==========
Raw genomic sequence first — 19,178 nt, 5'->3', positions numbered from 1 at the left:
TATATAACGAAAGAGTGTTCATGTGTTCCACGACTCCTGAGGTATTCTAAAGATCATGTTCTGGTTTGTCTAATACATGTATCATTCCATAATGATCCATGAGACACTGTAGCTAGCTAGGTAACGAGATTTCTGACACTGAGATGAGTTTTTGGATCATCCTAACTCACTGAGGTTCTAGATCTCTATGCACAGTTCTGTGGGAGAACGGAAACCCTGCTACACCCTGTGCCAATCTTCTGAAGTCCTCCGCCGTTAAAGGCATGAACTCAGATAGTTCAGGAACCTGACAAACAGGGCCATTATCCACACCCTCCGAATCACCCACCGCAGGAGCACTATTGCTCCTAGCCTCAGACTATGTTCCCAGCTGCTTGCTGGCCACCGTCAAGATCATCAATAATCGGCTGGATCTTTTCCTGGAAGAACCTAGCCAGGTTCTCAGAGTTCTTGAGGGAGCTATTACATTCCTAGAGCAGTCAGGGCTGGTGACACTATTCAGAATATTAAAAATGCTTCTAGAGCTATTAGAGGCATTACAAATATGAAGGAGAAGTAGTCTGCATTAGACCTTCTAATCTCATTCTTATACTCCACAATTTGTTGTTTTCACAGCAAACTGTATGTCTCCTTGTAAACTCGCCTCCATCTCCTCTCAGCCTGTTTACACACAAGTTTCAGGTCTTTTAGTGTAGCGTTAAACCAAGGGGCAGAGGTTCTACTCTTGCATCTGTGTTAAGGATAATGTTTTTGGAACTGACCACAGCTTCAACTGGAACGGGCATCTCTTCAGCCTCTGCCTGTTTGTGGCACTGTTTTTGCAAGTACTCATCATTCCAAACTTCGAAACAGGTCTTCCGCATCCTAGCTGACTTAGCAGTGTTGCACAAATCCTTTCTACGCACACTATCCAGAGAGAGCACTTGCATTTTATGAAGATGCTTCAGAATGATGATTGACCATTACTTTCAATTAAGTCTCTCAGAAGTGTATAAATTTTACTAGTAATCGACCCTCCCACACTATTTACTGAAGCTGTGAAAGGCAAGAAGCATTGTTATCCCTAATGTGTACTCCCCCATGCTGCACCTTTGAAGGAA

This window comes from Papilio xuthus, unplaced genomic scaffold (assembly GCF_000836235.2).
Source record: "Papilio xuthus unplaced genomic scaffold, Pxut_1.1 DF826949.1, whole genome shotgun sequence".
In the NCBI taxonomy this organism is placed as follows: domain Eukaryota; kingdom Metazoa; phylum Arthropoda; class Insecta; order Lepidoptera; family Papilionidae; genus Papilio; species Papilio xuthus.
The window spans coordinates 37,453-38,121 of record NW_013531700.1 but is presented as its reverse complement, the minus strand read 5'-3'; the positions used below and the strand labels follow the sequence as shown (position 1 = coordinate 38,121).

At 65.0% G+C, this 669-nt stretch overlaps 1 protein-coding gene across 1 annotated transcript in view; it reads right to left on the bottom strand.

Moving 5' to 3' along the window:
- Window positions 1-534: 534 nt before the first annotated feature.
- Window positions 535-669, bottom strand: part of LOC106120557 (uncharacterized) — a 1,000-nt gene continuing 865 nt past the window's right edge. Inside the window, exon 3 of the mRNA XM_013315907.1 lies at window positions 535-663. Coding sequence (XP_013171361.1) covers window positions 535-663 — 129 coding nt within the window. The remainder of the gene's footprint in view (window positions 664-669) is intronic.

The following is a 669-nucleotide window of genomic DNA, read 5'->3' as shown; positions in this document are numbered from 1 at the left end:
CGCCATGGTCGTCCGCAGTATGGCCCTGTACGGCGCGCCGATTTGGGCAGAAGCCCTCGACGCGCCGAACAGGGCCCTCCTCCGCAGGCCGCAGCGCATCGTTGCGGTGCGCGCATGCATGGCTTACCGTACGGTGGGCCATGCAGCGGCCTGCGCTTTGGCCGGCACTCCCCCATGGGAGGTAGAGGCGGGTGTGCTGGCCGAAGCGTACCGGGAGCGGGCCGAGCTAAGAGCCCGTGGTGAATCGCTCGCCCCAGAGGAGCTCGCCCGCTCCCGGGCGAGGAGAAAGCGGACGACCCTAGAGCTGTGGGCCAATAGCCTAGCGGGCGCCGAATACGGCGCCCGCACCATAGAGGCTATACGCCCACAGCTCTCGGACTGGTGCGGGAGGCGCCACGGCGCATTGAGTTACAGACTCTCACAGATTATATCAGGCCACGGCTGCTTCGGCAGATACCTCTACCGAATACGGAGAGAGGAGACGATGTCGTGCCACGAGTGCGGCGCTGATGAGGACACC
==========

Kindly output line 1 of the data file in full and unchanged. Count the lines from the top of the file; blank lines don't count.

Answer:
Raw genomic sequence first — 19,178 nt, 5'->3', positions numbered from 1 at the left: